We’re sure you played with LEGOs as a kid. Like all of us here, you probably built houses and cars, broke the wheels,lost the LEGO wigs and all the single stud pieces, and tried to find all the clear bricks to make windows until you realized half of them were thrown out after your sister spilled oatmeal on them. You may even have a scar of a LEGO brick permanently seared onto the sole of your foot. (They make slippers to prevent that now.) You are probably not, however, a professional LEGO builder… meaning you do not have the coolest job in the world. Certified LEGO Master Builders like Robbie McCarthy and Bill Gowdy, however, do. Wired recently took a tour of the LEGOLAND Model Shop in Carlsbad, California to check out what goes on behind-the-scenes and shot a little video to share.
In this video, we hear from McCarthy and Gowdy about how they build their incredible brick creations. The shop itself is a little kid’s dream. There are rows and rows of shelves and bins full of bricks. Over three million of them, in fact. They even have rare colors like plated gold. (Fun fact: A new skin color is being used for LEGO Star Wars: The Freemaker Adventures to give the characters a more multicultural appearance. The color is nougat and it’s one of the official LEGO shades.) There are more than 70 colors in all at the model shop, according to McCarthy.
He even gives us a glimpse of the LEGOLAND proprietary computer modeling software, explaining that it’s like a CAD program that one would find in an architecture firm or art studio, but is based around LEGO brick builds. You put in a design and it allows you to see the sculpture in slices, one for each layer of bricks. We get a look at one from the LEGO Ninjago world; a guardian dragon. The piece has approximately 77,280 individual bricks and would take a single person nearly a month to build. McCarthy does mention that any kid at home could absolutely make this LEGO Ninjago guardian dragon himself. Sure, if his or her mom wants to sell a kidney and purchase 77,280 LEGO bricks.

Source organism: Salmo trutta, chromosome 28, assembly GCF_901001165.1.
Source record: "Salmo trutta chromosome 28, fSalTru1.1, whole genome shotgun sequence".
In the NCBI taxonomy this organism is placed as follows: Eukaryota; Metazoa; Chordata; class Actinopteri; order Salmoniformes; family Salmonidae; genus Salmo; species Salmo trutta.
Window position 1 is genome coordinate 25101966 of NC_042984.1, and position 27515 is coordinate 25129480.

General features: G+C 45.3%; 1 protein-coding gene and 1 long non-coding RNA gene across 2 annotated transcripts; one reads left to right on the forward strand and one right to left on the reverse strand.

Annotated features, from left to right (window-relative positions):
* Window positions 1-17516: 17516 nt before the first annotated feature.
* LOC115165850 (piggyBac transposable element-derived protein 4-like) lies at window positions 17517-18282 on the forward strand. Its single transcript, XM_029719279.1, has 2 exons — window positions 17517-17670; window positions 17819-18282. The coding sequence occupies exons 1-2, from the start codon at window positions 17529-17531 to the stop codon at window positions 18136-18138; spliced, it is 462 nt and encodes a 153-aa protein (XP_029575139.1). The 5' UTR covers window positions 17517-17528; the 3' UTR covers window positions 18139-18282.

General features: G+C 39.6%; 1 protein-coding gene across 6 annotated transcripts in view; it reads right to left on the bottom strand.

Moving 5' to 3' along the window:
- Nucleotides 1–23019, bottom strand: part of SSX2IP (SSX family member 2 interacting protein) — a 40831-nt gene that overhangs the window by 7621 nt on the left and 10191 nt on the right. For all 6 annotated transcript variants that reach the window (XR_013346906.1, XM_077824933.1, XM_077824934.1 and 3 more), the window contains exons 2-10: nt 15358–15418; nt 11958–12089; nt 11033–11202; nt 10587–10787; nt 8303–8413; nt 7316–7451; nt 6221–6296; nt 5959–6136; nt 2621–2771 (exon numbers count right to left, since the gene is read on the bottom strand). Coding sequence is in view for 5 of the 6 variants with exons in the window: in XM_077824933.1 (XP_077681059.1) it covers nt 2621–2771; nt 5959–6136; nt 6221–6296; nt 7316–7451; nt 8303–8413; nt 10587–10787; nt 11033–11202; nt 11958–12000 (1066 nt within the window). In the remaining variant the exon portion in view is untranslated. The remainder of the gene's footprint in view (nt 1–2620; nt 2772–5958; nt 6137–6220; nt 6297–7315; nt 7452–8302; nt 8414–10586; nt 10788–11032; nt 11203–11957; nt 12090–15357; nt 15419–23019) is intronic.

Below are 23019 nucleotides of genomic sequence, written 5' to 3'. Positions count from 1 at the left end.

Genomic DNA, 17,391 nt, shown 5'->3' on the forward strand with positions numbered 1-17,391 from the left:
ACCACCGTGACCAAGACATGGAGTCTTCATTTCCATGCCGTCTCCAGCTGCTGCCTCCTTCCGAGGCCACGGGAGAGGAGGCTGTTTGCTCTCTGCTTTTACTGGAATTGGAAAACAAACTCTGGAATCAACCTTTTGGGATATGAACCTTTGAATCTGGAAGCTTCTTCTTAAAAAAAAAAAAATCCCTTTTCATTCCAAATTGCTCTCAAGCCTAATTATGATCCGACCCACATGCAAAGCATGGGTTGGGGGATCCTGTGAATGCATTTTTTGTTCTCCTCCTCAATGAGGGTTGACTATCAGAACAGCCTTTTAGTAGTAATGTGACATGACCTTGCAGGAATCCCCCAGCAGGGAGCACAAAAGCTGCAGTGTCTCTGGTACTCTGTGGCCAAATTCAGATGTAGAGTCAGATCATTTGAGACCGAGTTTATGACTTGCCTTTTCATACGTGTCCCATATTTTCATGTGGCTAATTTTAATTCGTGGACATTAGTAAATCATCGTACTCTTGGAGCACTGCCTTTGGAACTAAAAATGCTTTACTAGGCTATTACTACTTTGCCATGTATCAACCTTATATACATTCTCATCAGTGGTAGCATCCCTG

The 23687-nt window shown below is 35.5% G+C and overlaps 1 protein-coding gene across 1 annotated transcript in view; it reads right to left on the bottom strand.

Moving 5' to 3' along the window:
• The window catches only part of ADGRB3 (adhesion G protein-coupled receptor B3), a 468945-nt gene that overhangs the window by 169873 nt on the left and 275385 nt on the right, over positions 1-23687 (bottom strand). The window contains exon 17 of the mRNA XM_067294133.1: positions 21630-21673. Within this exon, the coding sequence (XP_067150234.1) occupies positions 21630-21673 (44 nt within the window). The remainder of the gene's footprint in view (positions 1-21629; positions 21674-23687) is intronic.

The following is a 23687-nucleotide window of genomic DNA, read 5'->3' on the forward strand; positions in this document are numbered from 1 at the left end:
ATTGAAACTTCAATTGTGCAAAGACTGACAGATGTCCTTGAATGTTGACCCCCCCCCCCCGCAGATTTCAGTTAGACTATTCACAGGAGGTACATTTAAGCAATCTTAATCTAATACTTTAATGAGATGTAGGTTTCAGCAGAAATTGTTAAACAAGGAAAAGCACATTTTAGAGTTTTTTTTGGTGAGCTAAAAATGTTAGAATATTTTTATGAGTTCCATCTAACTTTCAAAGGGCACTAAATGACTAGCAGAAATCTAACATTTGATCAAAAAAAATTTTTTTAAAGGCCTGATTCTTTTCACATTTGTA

Gowdy explained that Robbie is the building expert, but that he’s the master of SNOT. Stop giggling. That stands for Studs Not On Top. He’s the one that puts together things that have the studs facing out, like the mosaic on the subway station he has going. Check out the video and let us know what you think. Tweet me/us @JennaBusch/@Nerdist and tell us the coolest thing you’ve ever made with LEGOs. Or tell us the story about how you stepped on a LEGO and howled like a banshee while setting off a Rube Goldberg-like chain of events that involved tumbling forward into a pot of spaghetti which then fell on the cat who ran under the table, caught the tablecloth, knocking a pot of coffee onto your head. I mean, that would never happen… to anyone but me.
Featured Image: Wired